In one of the first large studies to measure customer comprehension of health-related genetic test reports from personal genomic testing companies, U-M researchers found that overall people were able to understand this information.
“Our main research aim was to assess how well customers understood several hypothetical genetic test reports. We found, for the most part, they were able to correctly interpret the scenarios we presented,” said Jenny Ostergren, lead author and doctoral candidate in health behavior and health education at the School of Public Health.
Participants in the research were the customers of 23andMe Inc. and Pathway Genomics. Results of the research are reported in the current issue of Public Health Genomics.
Since the first personal genetic testing company started in 2006, questions have been raised about sharing this kind of information with the public without someone to interpret it. Several leading governmental agencies have said that such information in the hands of the public could lead to psychological harms and misuse of health-care system resources.
The Food and Drug Administration sent a warning letter in November 2013 to 23andMe raising concerns that misunderstandings of the tests could lead to patient noncompliance or mismanagement of medications. The genetic testing company stopped selling its health-related reports from personal genetic tests to customers in the U.S. shortly thereafter, and now only provides ancestry data.
Earlier this year, the FDA approved one of the company’s tests, which allows a healthy person to find out if he or she has a genetic variant that could lead to a serious disorder in offspring.
In this study, the U-M-led team presented four hypothetical scenarios with sample genetic test reports to 1,030 customers of the two companies. The reports included genetic risk for Alzheimer’s disease and type 2 diabetes, carrier screening results for more than 30 conditions, specific carrier screening results for phenylketonuria (PKU) and cystic fibrosis, and drug response results for a statin drug.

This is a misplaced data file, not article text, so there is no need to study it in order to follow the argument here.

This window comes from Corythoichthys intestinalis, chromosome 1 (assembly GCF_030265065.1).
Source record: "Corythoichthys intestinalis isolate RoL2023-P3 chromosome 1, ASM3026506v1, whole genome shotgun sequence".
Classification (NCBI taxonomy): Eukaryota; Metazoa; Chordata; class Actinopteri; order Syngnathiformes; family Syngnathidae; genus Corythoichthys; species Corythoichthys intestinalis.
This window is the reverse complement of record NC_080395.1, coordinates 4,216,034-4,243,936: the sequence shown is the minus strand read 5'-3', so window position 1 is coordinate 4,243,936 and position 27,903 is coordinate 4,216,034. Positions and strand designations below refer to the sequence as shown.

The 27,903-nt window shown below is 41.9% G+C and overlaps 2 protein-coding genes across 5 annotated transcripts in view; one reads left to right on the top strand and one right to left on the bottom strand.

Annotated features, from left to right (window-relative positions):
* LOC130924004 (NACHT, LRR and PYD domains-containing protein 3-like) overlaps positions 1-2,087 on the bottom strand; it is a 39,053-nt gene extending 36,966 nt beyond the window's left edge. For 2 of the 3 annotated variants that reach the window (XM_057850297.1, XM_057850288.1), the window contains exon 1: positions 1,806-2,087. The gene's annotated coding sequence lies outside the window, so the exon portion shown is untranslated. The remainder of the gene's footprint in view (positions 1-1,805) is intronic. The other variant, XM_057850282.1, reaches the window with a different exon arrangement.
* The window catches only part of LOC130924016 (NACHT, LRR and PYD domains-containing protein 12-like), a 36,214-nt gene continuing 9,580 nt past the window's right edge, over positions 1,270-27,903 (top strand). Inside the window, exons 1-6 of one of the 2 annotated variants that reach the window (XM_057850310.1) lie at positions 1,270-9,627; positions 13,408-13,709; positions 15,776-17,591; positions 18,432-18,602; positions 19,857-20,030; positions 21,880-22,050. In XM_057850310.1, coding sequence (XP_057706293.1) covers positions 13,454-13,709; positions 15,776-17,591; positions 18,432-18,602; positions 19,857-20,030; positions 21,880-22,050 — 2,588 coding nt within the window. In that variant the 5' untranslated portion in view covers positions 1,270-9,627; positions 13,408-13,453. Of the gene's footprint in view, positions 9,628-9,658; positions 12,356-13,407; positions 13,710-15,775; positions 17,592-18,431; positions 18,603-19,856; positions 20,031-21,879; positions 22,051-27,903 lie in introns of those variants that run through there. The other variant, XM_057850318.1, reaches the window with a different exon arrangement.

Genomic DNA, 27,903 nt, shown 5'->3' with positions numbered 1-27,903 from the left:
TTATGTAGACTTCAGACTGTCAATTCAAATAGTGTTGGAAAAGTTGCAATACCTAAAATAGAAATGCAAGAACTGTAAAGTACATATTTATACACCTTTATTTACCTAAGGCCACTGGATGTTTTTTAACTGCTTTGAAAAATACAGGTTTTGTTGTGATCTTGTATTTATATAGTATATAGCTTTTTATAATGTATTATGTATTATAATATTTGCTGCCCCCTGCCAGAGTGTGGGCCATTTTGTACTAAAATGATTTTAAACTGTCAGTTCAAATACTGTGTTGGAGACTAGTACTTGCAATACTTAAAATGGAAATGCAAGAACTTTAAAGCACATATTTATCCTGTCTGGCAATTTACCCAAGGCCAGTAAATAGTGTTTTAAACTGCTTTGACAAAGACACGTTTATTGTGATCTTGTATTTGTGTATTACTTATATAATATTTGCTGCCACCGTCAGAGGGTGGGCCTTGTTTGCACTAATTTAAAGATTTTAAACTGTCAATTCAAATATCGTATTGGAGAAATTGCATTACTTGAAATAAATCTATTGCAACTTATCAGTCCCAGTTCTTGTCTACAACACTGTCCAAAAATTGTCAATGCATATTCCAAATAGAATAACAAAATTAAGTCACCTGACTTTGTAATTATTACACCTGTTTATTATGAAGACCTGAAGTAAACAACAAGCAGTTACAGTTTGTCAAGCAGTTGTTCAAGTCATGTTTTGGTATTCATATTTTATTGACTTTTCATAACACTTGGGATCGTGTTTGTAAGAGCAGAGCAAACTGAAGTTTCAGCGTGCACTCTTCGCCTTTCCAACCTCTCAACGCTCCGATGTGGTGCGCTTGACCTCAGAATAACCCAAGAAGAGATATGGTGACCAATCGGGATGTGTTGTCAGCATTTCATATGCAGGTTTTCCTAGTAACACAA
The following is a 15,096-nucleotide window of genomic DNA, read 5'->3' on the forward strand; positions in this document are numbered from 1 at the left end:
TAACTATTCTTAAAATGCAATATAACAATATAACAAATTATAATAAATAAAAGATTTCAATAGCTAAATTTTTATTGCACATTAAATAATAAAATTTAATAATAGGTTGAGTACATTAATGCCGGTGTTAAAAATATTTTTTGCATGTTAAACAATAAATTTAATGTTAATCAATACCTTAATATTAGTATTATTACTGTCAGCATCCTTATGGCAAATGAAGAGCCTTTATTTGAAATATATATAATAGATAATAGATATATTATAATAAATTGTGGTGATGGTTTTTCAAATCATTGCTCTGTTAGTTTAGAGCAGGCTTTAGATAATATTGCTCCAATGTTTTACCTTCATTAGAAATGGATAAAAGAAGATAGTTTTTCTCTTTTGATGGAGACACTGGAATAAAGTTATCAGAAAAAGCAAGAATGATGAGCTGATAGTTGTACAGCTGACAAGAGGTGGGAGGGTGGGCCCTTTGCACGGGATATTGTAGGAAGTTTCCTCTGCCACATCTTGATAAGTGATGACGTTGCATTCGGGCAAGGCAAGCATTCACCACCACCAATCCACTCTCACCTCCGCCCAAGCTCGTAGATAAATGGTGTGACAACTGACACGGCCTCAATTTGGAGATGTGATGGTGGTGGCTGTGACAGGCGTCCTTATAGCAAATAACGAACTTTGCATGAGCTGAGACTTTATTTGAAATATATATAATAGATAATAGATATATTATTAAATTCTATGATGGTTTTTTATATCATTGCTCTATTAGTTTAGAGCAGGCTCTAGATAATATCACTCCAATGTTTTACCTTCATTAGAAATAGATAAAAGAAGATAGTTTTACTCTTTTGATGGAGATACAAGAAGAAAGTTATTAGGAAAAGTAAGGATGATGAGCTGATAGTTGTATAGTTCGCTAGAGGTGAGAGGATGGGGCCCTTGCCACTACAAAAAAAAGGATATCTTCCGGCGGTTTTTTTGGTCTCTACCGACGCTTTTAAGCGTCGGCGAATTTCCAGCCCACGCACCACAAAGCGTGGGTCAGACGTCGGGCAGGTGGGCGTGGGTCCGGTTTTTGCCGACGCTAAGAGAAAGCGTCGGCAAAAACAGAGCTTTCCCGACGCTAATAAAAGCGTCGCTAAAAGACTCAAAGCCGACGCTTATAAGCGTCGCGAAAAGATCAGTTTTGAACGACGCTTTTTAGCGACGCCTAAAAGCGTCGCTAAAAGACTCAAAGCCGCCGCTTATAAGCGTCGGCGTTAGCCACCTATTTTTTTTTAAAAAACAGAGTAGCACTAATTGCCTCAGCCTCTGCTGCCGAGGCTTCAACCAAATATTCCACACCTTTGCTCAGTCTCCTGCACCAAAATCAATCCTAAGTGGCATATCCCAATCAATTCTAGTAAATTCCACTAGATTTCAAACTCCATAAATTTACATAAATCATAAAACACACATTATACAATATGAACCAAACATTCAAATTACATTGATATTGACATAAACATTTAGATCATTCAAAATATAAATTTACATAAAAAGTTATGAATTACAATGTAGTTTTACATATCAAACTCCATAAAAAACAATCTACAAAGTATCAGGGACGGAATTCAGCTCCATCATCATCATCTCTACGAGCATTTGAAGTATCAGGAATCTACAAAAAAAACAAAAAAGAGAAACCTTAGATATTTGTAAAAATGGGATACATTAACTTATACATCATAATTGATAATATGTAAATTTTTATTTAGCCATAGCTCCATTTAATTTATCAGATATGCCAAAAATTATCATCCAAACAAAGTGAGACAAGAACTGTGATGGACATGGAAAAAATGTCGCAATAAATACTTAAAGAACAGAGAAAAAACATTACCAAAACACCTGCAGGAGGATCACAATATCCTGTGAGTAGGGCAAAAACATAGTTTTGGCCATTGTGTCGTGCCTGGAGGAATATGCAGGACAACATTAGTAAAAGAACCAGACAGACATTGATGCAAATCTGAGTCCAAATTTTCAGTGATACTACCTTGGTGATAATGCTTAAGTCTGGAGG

Participants had high overall comprehension of the information presented, with an average score of 79 percent correct across scenarios, and scored extremely high on their understanding of statin drug response and carrier screening results, ranging from 81-to-97 percent. They were less certain about specific screening results for PKU, with scores from 64-to-75 percent, which the researchers said may be due to a lack of understanding about recessive traits.
Participants also scored lower on questions about the diabetes scenario, which researchers believe was because the description of the hypothetical person as “obese” clouded the bigger picture of the results.
“In general, people did fairly well across these scenarios so some of the concerns that people won’t be able to handle the information on their own might be unfounded,” said senior author Scott Roberts, U-M associate professor of health behavior and health education, who added, however, that the relatively high education level of the population taking the survey must be considered.
“This was a highly selected group of people overall, so we can’t really say how a more diverse group would fare,” said Roberts, who also is director of the Genomics, Health and Society Program at the U-M Center for Bioethics and Social Sciences in Medicine.
Overall, the customers of these services are predominantly white and have higher levels of education and income than the general population, Ostergren said.
“We found those with better comprehension had high numeracy skills, more genetic knowledge and higher education overall. Older age was associated with lower comprehension,” she said. “Because of this, there may not be a one-size-fits-all approach to communicating this kind of genetic test information. Tailoring the presentation of this information based on individual characteristics or preferences and the type of test results could potentially enhance comprehension of results.”
Other researchers included: Michele Gornick, U-M School of Public Health and U.S. Department of Veterans Affairs Health Services Research and Development; Deanna Alexis Carere, Harvard T.H. Chan School of Public Health and Brigham and Women’s Hospital; Sarah Kalia, Icahn School of Medicine at Mount Sinai, New York; Wendy Uhlmann, U-M Medical School and School of Public Health; Mack Ruffin, U-M School of Public Health and Medical School; Joanna Mountain, 23andMe Inc.; and Robert Green, Brigham and Women’s Hospital and Harvard Medical School.
The PGen Study is supported by the National Institutes of Health National Human Genome Research Institute (R01-HG005092).
- Study: How Well Do Customers of Direct-to-Consumer Personal Genomic Testing Services Comprehend Genetic Test Results? Findings from the Impact of Personal Genomics Study
- Jenny Ostergren
- Scott Roberts